FDA 2019 approvals for COPD treatment included a cryotherapy spray and other novel & breakthrough therapies. Updates at-a-glance, here.
"This emphasizes the need for clinicians to focus on both the short-term and long-term impact of COPD on their patients."
-GOLD 2020 on current COPD treatment objectives
First Advair Diskus generic gets FDA nod. The FDA approved the first generic of Advair Diskus (fluticasone propionate and salmeterol inhalation powder) for twice-daily treatment of asthma in patients aged ≥4 years; maintenance treatment of airflow obstruction in COPD, including chronic bronchitis and emphysema; and reducing COPD exacerbations. Advair Diskus is not indicated for relief of acute bronchospasm. The product is available in 100 µg/50 µg, 250 µg/50 µg, and 500 µg /50 µg strengths for asthma and 250 µg /50 µg for COPD.
FDA approves LAMA/LABA combo. Duaklir, a fixed-dose combination of the long-acting muscarinic antagonist (LAMA) aclidinium bromide (400 µg) and long-acting beta-agonist (LABA) formoterol fumarate (12 µg), received FDA approval for maintenance treatment for patients with COPD. Duaklir is administered twice-daily via the breath-actuated inhaler Pressair. The approval was supported by 3 phase 3 trials.
Cryotherapy spray for COPD with bronchitis. The FDA designated the RejuvenAir® System as a Breakthrough Device and granted unconditional investigational device exemption approval to initiate a clinical study to treat patients who have moderate to severe COPD with chronic bronchitis. The RejuvenAir System uses a metered cryospray of liquid nitrogen at -196â¦C in targeted areas within the lungs.
Nebulized bronchodilator approved. The FDA approved revefenacin (Yupelri), the first once daily nebulized bronchodilator for patients with COPD. The approval was based on replicate Phase III efficacy and safety studies in which revefenacin, a novel, lung-selective LAMA, demonstrated clinically significant improvements in 24-hour trough FEV1 and overall treatment effect FEV1 in patients with moderate to very severe COPD. Administered once daily for 12 weeks, revefenacin was generally well tolerated with no major safety concerns.
Aspirin may ease COPD morbidity as well as mortality. Daily aspirin use, already associated with a reduction in all-cause mortality, reduced morbidity in a study of SPIROMICS participants. Aspirin users had a lower incidence rate of total acute exacerbations of COPD (AECOPD), with similar effect for moderate but not severe AECOPD. Aspirin use also was associated with less dyspnea and better quality of life. The authors called for randomized clinical trials of aspirin use in COPD. The study appeared in Chest.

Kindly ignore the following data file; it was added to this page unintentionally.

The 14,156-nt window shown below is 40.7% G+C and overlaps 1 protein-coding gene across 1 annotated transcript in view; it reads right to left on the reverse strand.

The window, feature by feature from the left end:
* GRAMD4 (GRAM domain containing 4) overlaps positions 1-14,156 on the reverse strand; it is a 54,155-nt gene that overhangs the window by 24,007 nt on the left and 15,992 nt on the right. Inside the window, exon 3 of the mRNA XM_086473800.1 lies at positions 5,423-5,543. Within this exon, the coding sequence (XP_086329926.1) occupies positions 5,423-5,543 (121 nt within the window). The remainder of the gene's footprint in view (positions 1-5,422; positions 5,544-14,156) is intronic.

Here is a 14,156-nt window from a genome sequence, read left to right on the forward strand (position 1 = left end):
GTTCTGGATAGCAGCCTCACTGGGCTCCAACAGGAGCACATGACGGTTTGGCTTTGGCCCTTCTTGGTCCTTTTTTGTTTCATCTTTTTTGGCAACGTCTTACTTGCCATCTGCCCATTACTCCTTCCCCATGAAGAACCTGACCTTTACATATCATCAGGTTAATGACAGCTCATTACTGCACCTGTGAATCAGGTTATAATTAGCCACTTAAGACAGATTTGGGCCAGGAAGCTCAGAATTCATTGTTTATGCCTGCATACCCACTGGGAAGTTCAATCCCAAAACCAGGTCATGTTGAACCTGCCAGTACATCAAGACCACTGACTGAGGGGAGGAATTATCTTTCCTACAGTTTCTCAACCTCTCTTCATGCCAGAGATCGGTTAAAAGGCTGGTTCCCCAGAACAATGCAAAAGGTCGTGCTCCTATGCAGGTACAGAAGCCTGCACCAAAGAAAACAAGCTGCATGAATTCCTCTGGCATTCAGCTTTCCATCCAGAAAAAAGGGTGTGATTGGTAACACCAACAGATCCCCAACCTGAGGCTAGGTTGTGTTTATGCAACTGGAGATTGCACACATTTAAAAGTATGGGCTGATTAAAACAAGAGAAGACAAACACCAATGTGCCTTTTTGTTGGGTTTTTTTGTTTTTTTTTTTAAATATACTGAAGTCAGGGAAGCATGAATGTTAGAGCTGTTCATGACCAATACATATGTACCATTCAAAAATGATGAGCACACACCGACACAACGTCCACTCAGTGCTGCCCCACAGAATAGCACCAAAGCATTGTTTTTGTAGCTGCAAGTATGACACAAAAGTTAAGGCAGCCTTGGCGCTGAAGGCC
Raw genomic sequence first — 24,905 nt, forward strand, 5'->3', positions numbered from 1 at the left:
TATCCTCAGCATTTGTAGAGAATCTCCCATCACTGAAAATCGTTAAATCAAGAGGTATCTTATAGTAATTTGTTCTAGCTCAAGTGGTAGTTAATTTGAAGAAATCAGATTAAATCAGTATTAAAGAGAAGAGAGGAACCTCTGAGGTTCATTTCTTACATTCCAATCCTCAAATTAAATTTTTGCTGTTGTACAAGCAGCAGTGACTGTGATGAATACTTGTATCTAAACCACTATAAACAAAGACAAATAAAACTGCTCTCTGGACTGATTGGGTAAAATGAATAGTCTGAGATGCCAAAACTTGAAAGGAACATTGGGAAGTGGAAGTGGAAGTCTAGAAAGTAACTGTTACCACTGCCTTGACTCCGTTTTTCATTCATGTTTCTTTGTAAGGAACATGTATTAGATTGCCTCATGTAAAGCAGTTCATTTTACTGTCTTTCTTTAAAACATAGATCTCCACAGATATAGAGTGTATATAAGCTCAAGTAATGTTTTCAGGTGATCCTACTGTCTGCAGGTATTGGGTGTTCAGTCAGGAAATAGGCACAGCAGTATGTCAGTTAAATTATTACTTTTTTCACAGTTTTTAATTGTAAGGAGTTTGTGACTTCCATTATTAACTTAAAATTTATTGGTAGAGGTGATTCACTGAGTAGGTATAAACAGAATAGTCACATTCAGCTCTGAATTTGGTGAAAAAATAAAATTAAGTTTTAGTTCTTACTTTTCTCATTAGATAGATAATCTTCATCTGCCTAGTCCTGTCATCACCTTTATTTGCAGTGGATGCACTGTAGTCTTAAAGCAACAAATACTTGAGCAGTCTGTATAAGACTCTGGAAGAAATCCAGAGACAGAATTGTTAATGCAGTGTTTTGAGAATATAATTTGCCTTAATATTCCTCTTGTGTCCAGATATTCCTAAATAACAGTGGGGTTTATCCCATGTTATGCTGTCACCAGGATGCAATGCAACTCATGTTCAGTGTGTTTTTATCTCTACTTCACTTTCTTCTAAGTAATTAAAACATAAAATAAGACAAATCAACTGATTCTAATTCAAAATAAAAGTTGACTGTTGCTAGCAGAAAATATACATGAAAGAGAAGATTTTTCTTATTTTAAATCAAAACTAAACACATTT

Breakthrough cystic fibrosis therapy. The FDA approved Trikafta (elexacaftor/ivacaftor/tezacaftor), the first triple combination therapy available for patients with F508del, the most common cystic fibrosis mutation. Trikafta is approved for patients aged ≥12 years who have at least 1 F508del mutation in the CFTR gene, which represents about 90% of the cystic fibrosis population. Currently, many patients have mutations that are ineligible for treatment.
Macrolides reduce frequency of acute exacerbations. Long-term low dose use of macrolides could significantly reduce the frequency of AECOPD. An exploratory meta-analysis showed a 23% relative risk reduction in COPD exacerbations and a prolonged median time to first exacerbation among patients taking macrolides compared with placebo. The treatment was well tolerated but was not suitable for older patients. The study was published in the International Journal of Chronic Obstructive Pulmonary Disease.
New Drug Application rejected. The FDA issued a complete response letter to AstraZeneca regarding the company’s New Drug Application (NDA) for PT010 (budesonide/glycopyrronium/formoterol fumarate), an inhaled triple-combination therapy and potential new medicine for patients with COPD. The company stated that next steps will include submitting for review recent results from the second positive Phase III trial, ETHOS, which had not been completed when the NDA was submitted.
Novel respiratory drug approvals. In addition to Trikafta, the FDA’s Center for Drug Evaluation and Research approved several novel drugs for respiratory disorders in 2019: Sunosi (solriamfetol) for excessive sleepiness in adults with obstructive sleep apnea, Pretomanid Tablets in combination with bedaquiline and linezolid for a specific type of highly treatment-resistant tuberculosis of the lungs, and Xenleta (lefamulin) for adults with community-acquired bacterial pneumonia.
Drugs in development. Inhaled bronchodilators and corticosteroids remain a mainstay of COPD treatment, but new and more effective pharmacological treatments are needed, according to the authors of a review in Clinical Pharmacology & Therapeutics. Close to 25 novel drug targets for COPD are in development. Most current medications treat symptoms and not underlying inflammation or disease progression. Novel investigational products that target immune mediators show particular promise.
For primary care and other clinicians who treat COPD, 2019 was a year of innovation.FDA approved the first once-daily nebulized bronchodilator; a Breakthrough Device that delivers cryotherapy; and, the first generic of Advair Diskus. In other developments, aspirin was found to reduce COPD mortality and macrolides to reduce frequency of acute exacerbations.Scroll through the slides below for short summaries of these and other news important to optimal management of COPD.